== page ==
And how many EVER receive a correct diagnosis? In those with celiac disease, a paltry 5% get diagnosed, and that is only after typically a decade of seeing many, many doctors! A full 95% of our celiacs remain undiagnosed and it is assumed that those with gluten sensitivity are diagnosed even less “successfully”.
Do you see why those who feel better on a gluten-free diet like to share the news? They’ve been suffering from ill health and when they find out that the answer to good health is found in a dietary change they are, quite understandably, delighted. And they want to share the news with others.
Do you see why individuals are trying a gluten-free diet on their own? They are not receiving a diagnosis from their doctors, they’re tired of suffering, and so they take matters into their own hands and try a safe potential solution – a gluten-free diet for a month or two.
I’m glad that clinicians such as myself and other gluten intolerant sufferers have been vocal enough that such individuals know to at least try a gluten-free diet. If no gluten is the answer to their health problems, wonderful. If it isn’t, they’ve certainly done no harm to themselves in trying it for a month or two.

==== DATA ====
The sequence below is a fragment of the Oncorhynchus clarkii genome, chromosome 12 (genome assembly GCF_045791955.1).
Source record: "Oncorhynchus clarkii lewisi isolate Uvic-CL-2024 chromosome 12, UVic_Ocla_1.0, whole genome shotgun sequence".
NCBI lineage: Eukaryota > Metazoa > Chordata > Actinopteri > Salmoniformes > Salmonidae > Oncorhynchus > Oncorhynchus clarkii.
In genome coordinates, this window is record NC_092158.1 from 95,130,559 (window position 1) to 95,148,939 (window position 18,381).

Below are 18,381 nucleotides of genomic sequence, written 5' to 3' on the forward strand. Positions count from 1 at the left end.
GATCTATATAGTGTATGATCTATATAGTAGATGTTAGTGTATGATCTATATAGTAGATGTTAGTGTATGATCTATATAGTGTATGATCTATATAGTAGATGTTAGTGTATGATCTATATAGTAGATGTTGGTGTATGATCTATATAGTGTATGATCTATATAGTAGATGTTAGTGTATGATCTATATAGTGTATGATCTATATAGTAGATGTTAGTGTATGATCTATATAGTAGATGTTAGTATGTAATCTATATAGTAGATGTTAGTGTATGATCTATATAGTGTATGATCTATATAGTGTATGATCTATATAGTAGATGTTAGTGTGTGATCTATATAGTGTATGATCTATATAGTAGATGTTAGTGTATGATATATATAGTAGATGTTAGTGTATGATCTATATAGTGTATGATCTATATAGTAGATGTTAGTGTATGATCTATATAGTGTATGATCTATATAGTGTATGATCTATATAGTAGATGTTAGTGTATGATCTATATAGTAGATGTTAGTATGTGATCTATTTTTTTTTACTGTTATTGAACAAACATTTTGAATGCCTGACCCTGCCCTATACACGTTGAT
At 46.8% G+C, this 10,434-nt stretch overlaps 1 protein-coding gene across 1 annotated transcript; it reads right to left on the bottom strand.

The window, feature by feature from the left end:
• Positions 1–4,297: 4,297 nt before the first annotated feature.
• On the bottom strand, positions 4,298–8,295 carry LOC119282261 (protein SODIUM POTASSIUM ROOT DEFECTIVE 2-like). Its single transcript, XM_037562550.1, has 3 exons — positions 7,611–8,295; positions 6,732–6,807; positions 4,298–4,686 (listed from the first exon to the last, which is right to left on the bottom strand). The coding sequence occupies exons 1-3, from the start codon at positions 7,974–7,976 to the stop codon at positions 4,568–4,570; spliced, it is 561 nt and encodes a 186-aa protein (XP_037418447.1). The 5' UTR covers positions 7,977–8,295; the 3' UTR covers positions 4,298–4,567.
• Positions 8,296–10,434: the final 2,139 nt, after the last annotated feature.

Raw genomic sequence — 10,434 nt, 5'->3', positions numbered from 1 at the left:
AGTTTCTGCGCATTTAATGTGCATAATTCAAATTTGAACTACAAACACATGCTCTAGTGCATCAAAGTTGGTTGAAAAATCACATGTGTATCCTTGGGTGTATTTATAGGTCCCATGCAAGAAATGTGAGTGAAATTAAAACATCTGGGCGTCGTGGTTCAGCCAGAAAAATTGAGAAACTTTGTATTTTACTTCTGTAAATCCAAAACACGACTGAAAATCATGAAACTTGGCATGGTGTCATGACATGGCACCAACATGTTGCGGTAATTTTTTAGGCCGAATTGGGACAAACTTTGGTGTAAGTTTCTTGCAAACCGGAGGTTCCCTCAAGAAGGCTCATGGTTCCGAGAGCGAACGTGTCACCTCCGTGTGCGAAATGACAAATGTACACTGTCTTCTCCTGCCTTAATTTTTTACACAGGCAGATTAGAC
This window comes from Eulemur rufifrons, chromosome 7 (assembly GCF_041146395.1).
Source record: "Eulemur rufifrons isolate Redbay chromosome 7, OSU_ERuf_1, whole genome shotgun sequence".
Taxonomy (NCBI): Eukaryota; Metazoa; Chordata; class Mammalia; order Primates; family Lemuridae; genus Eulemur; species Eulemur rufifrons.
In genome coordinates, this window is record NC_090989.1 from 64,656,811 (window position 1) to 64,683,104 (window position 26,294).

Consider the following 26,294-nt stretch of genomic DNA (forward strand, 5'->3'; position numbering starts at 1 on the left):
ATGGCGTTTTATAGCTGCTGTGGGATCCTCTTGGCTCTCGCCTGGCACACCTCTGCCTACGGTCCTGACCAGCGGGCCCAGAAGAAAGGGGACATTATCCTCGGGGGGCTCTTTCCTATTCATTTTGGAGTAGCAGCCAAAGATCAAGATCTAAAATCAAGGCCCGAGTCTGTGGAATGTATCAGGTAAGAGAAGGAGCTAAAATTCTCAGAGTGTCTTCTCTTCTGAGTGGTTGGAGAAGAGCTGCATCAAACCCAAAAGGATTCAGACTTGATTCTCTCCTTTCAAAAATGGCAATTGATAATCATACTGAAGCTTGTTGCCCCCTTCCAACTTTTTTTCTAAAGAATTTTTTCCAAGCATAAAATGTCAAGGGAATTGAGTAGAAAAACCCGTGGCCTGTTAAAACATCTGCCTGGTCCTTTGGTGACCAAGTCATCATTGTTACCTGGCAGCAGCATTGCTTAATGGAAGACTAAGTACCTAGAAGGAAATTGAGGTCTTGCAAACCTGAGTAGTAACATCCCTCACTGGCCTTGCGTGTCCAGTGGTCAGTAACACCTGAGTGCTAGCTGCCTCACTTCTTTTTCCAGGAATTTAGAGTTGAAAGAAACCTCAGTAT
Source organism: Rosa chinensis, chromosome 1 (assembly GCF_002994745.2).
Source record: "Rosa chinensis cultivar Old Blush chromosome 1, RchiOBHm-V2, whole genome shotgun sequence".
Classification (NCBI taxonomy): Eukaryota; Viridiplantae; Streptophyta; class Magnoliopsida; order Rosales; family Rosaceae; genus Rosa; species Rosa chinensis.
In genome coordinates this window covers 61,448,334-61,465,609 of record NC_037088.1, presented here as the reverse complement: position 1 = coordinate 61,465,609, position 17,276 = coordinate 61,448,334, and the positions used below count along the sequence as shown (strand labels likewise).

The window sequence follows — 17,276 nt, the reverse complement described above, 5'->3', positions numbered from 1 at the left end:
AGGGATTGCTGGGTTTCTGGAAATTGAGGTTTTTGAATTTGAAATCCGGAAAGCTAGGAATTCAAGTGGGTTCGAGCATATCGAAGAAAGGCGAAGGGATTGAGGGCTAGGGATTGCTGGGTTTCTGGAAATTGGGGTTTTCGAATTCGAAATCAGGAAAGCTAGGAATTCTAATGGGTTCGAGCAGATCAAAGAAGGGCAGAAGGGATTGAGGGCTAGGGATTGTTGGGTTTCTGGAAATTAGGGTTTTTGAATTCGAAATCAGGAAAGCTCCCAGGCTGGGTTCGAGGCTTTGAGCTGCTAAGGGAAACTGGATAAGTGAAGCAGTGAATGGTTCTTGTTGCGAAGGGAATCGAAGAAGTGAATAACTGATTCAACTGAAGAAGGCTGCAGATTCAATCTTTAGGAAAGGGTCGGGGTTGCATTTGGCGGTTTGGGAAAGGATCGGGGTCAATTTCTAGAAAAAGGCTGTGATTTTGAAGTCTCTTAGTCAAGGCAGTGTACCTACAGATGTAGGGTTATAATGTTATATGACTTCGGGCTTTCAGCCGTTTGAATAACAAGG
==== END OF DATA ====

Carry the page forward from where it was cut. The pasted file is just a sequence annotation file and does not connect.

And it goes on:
Human Beings Cannot Digest the Gluten Protein
Gluten is not able to be properly digested by any human. Most people don’t know that the protein found in the grains wheat, rye and barley is not properly digested by any human. Our “protein chopping equipment” simply cannot do the job of breaking down the protein in a way that proteins are designed to be digested.
Does that mean that perhaps gluten isn’t a real food for humans? What do you think?
Is it Smart to Try a Gluten Free Diet?
I would hazard to guess that despite having an “official” diagnosis or not, if you take the trouble to follow a gluten-free diet, whether you are a celebrity or a regular guy or gal, you do so because you know that you feel better. And I would also wager that if the correct testing was performed, we would find that you either had celiac disease or gluten sensitivity. Remember, our success rate in diagnosis is rather pitiful, 95% of those suffering are missed.
So call it what you like: a trend, being smart, or simply caring about how you feel. If you cannot find a clinician who takes seriously your desire to find out if you are gluten intolerant, then feel free to contact me. If you desire to go forward on your own, do that. Try a gluten-free diet for a minimum of 30 days and see how you feel.
Please let me know the result. I would love to hear from you and answer any questions you may have. I am always here to help.
HealthNOW is a destination clinic and we see patients from across the country and around the world.
Permission is granted to re-post this article in its entirety with credit to Dr Vikki Petersen & HealthNOW Medical Center and a clickable link back to this page. Dr Vikki Petersen, DC, CCN is founder of HealthNOW Medical Center and the author of “The Gluten Effect”. She has been featured in national magazines, international medical journals and is a frequent headlined speaker.